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More than 20 years ago, psychologists Betty Hart and Todd Risley discovered what they called the “30 million word gap.” Through family visits, they estimated that children under 4 from lower-income families heard a staggering 30 million fewer words than children from higher-income families. That study was embraced by Hillary Clinton and it spurred a White House conference on the topic, public service announcement campaigns, and the creation of at least two outreach organizations. The clear message: talk to your babies a lot.
But now a team of scientists from Harvard, the Massachusetts Institute of Technology and the University of Pennsylvania is questioning whether the quantity of words matters much at all. A study they published last month in the journal Psychological Science found that young 4-, 5- and 6-year-olds who engaged in more conversation at home had more brain activity while they were listening to a story and processing language.
“What we found is that the sheer amount of language, the number of adult words, was not related to brain activation or verbal skills,” said Rachel Romeo, lead author of the study and a doctoral student at a joint Harvard and MIT program. “But what was related, strongly related, was the amount of back-and-forth conversation between children and adults. We think this research finding suggests, instead of talking at or to your child, you really need to talk with your child to have meaningful brain development and language development.”
Romeo’s hypothesis is that back-and-forth conversation might actually rewire the brain and cause it to grow. Scientists call this neuroplasticity. But that needs to be tested in a future study that Romeo is planning. All this initial research showed was that kids in the study who experienced more conversation at home had greater brain activity and verbal aptitude. We don’t know yet if conversation is really causing those changes in brain development and verbal skill.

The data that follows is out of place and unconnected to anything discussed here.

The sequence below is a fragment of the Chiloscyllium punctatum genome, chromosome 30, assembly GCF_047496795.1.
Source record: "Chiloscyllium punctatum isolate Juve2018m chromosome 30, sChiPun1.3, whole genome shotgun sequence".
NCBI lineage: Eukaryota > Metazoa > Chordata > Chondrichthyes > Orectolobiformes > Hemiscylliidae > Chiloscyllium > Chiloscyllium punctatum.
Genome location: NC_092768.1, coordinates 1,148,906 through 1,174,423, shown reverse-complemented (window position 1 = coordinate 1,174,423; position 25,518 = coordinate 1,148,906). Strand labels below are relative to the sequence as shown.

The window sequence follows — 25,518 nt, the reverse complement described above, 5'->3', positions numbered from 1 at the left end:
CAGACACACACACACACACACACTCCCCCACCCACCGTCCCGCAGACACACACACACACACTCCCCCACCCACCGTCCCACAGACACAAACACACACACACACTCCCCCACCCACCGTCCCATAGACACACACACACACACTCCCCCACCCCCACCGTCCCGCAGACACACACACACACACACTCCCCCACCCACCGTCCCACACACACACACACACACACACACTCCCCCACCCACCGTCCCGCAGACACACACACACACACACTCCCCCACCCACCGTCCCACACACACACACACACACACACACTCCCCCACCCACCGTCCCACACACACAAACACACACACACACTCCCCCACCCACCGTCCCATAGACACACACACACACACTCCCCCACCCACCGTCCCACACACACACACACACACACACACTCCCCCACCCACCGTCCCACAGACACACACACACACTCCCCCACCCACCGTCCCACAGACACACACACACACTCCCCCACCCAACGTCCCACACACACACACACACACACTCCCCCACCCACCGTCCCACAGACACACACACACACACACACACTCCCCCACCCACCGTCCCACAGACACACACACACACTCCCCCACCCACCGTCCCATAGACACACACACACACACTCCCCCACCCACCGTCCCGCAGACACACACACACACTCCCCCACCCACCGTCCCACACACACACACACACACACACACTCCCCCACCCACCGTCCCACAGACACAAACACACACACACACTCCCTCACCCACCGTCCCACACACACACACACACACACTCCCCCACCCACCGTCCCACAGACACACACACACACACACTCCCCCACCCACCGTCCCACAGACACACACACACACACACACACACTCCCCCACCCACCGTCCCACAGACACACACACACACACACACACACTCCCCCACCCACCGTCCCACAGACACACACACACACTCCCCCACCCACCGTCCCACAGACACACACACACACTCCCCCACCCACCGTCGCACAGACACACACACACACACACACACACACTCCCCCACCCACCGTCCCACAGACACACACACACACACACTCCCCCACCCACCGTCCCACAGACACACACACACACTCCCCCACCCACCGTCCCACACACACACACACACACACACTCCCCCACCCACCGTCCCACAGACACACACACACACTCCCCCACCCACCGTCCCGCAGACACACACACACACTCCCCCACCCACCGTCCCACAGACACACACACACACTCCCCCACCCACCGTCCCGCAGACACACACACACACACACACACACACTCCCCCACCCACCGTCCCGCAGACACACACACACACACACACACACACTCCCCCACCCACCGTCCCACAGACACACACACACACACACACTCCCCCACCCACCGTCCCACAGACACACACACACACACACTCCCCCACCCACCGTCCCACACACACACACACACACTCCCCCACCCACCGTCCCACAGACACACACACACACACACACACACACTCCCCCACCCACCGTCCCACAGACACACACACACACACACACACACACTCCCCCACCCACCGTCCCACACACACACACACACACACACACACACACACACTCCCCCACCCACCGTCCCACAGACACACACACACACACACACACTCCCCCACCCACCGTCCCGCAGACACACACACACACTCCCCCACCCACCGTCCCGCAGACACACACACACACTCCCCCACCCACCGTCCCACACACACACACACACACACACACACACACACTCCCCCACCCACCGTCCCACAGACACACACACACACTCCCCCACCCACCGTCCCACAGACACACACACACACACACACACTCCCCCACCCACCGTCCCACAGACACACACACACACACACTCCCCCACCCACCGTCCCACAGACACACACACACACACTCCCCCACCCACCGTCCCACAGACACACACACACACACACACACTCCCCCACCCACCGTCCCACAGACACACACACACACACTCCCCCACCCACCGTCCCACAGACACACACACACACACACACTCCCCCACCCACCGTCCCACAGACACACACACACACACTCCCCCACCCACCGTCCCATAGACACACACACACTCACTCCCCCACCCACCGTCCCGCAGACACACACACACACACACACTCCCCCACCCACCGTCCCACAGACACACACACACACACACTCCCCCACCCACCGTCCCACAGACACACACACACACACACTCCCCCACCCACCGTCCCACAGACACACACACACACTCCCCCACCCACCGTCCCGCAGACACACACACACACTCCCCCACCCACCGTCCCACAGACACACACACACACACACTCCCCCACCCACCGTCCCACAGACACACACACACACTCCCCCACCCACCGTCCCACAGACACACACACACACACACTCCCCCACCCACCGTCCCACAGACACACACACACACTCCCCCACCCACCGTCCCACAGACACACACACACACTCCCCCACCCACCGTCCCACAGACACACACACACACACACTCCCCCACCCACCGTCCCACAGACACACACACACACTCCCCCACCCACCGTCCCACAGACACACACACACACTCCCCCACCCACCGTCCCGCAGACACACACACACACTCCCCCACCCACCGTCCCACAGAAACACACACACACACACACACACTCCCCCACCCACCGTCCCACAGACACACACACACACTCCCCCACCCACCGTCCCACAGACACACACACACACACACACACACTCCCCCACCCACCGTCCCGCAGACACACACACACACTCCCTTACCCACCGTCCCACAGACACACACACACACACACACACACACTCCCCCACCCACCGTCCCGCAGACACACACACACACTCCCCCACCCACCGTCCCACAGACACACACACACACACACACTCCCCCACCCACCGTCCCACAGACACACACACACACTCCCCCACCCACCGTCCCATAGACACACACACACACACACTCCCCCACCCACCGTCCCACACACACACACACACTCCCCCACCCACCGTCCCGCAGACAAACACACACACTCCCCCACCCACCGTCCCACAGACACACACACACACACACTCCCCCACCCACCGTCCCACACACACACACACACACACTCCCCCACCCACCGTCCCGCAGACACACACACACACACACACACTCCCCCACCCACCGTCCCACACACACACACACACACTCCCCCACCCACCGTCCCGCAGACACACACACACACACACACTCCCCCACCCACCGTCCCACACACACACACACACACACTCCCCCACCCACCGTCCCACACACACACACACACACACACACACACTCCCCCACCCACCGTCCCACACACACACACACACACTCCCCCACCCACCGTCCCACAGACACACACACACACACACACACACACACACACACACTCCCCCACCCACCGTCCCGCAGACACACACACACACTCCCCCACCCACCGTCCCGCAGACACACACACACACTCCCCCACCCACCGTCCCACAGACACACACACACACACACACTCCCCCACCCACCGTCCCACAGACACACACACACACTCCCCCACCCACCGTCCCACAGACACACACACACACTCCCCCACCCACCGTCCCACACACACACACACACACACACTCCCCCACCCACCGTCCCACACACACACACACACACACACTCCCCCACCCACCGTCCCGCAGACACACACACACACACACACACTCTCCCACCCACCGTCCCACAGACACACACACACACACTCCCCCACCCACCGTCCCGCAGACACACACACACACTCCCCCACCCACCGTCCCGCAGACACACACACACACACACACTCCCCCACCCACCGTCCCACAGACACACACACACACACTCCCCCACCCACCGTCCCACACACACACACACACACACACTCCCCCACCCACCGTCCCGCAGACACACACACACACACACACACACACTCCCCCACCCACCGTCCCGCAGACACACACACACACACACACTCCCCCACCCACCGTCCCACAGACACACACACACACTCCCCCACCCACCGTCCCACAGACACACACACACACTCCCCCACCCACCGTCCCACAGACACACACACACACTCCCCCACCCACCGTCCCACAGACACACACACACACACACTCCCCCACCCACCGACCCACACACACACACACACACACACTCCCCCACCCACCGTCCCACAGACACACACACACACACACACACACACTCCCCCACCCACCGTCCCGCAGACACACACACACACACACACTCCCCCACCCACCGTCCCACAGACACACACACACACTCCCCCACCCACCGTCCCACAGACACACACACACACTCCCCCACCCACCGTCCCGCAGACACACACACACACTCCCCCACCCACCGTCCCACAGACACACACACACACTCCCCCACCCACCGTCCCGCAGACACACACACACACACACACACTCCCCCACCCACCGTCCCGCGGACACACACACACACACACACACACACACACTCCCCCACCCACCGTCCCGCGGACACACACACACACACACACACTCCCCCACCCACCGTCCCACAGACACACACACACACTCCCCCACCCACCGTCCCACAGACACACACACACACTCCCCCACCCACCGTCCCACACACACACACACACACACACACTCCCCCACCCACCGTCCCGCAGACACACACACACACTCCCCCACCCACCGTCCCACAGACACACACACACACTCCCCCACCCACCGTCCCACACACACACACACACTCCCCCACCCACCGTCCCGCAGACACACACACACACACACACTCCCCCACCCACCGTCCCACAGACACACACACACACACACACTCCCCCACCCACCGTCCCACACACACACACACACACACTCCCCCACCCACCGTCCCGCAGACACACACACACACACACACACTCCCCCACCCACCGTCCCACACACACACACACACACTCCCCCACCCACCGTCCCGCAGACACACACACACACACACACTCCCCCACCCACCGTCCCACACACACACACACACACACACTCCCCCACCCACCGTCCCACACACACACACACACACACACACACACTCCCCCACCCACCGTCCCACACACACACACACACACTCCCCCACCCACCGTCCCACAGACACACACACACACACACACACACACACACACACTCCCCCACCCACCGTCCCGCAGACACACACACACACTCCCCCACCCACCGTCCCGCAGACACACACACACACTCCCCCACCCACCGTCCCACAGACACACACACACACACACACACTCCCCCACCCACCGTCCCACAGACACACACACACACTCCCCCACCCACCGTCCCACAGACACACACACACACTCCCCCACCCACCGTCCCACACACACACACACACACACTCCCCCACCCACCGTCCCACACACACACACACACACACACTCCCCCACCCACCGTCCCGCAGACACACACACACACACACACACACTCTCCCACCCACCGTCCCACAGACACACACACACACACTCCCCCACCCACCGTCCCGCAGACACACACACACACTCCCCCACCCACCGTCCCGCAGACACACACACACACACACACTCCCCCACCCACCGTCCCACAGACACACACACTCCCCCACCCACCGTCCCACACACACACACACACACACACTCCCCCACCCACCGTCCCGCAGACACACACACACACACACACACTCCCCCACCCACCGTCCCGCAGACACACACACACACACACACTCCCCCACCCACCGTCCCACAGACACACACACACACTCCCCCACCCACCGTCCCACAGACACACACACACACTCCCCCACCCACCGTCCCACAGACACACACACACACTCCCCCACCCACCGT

In the study, the benefits of conversation were just as strong for low-income children as they were for high-income children. Children who experienced high amounts of conversation scored 12 percent higher on standardized language assessments.
But low-income children tended to experience far less conversation at home, the study documented. Researchers compared a peak hour of conversation for each child. A child in a high-income household had 50 more conversational turns in a single hour than a child in a low-income household. A turn is when an adult speaks and the child responds, or vice versa. A single turn could be as short as this: “Eat.” “No!”
The implications of this study are important. Many programs targeted at low-income mothers have emphasized the importance of talking to babies from birth through 3 years old. “Some parents or even educators interpret this to mean, just get the words in, it doesn’t matter how, what, or where, just talk, talk, talk,” said Romeo. “It’s not that the amount doesn’t matter. But the engagement, the social exchange, is what seems to be important.”